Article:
In an announcement Thursday, The Alter Group, a corporate real estate developer based in Chicago, said it has formed Alter Asset Recovery, which will provide expedited solutions for lenders and special servicers holding distressed properties.[IMAGE]
The formation of this new affiliate comes at a time when distressed commercial real estate assets are potentially the largest challenge facing banks and other lenders. According to research firm Real Capital Analytics, more than $160 billion of commercial properties in the United States are now in default, foreclosure, or bankruptcy.
Alter Asset Recovery will lead lenders through the financial, operational, asset-management, and reporting steps necessary to ensure a successful takeover and sale of[COLUMN_BREAK]
distressed properties. It is led by industry veterans James I. Clark III, managing principal of EnTrust Realty Advisors and the former president of the investment services group at Transwestern; Samuel F. Gould, president of Alter Asset Management; and Ronald M. Clarkson, president of Alter Construction Management.
The new affiliate will focus on institutional-caliber office, industrial, medical, mixed-used, and corporate real estate assets. Michael J. Alter, president of The Alter Group, said as a developer and owner, the company is able to evaluate distress from an operational and underwriting perspective to extract its underlying value.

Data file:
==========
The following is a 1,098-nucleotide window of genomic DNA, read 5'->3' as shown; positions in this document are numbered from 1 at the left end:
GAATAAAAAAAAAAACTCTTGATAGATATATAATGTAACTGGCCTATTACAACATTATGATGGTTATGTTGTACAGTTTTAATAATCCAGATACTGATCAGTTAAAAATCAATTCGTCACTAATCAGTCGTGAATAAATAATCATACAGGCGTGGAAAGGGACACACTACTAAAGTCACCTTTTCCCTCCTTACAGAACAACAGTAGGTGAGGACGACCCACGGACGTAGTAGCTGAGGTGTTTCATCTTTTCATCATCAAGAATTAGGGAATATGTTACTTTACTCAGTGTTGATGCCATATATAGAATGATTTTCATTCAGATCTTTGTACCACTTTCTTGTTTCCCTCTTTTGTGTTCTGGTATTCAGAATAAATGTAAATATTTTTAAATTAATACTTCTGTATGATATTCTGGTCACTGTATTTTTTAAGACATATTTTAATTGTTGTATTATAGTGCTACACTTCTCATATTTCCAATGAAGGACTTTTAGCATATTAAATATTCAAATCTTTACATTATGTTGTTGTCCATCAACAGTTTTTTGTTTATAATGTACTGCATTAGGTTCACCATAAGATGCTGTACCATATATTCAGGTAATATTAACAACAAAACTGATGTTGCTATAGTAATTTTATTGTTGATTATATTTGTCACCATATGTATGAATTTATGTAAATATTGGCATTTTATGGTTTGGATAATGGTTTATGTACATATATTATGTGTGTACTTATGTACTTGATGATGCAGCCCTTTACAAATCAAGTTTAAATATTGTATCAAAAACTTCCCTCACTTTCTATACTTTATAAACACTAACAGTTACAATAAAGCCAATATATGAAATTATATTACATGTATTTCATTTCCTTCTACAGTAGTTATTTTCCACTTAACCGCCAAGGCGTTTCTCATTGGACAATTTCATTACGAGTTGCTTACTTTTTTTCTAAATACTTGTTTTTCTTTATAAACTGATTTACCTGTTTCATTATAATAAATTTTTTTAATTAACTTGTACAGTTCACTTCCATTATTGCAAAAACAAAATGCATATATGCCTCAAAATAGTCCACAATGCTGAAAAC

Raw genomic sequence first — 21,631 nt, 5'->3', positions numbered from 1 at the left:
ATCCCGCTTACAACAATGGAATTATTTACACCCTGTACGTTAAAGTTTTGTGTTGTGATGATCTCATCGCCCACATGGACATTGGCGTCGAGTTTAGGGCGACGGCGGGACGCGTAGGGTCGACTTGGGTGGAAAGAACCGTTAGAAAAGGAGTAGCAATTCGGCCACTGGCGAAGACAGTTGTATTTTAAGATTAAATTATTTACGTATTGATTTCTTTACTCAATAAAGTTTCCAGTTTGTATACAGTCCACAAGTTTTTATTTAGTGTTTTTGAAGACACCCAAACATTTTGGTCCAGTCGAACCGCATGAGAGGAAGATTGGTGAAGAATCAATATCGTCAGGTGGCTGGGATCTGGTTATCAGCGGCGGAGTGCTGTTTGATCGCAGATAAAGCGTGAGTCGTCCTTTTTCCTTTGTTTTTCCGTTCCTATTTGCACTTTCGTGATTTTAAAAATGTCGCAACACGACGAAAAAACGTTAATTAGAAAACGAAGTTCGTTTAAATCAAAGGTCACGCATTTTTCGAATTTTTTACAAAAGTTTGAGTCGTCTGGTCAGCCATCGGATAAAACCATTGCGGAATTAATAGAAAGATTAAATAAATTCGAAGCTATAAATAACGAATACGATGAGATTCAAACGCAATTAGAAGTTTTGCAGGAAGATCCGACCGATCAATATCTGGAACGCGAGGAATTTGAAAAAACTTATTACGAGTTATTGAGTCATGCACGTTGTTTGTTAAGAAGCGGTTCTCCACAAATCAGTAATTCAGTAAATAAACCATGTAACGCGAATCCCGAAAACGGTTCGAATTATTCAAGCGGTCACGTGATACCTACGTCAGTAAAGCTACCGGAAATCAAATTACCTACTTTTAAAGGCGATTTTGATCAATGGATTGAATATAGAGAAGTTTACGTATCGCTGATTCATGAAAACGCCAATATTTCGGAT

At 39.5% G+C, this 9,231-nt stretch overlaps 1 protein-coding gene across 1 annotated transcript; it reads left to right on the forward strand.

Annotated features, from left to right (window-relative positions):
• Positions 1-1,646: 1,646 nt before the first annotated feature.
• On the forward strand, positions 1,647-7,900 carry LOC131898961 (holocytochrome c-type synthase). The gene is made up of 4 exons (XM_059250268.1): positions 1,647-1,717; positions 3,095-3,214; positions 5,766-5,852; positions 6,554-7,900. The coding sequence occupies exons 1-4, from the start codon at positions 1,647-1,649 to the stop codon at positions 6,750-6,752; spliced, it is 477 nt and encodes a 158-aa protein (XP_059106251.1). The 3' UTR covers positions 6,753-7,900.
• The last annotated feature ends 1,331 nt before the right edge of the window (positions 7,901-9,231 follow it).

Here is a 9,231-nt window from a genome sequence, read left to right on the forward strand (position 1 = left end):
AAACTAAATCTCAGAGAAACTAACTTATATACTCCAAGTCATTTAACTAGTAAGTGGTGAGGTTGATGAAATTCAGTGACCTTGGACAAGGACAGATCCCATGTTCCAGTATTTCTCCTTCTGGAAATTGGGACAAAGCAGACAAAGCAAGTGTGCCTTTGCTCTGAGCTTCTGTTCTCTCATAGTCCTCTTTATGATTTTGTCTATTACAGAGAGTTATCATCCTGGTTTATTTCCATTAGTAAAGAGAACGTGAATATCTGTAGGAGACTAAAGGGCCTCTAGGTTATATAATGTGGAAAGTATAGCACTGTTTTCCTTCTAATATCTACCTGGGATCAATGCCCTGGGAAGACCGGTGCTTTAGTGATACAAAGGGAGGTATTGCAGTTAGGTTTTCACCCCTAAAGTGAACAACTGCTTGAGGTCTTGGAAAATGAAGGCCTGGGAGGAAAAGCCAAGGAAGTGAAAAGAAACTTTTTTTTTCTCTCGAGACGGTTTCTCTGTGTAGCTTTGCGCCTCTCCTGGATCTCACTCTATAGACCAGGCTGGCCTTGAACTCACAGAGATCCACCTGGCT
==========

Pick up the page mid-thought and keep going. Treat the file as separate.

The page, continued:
Services of Alter Asset Recovery include cost/benefit analysis of loan modification options, implementation of an asset recovery plan for a foreclosure or deed-in-lieu transaction, and forensic analysis of operational efficiency and required property capital investments, in addition to establishing and repairing tenant relationships, re-engineering and resuming stalled construction projects, and repositioning assets for recovery and a successful sale.
""This is a critical year for banks, thrifts and special servicers,"" Clark said. ""The FDIC has absorbed $30 billion in debt from failed banks. Some $40 billion in commercial mortgage-backed securities (CMBS) loans arrive in 2010, straining special servicers to sell assets. Distressed commercial assets can make or break balance sheets this year.""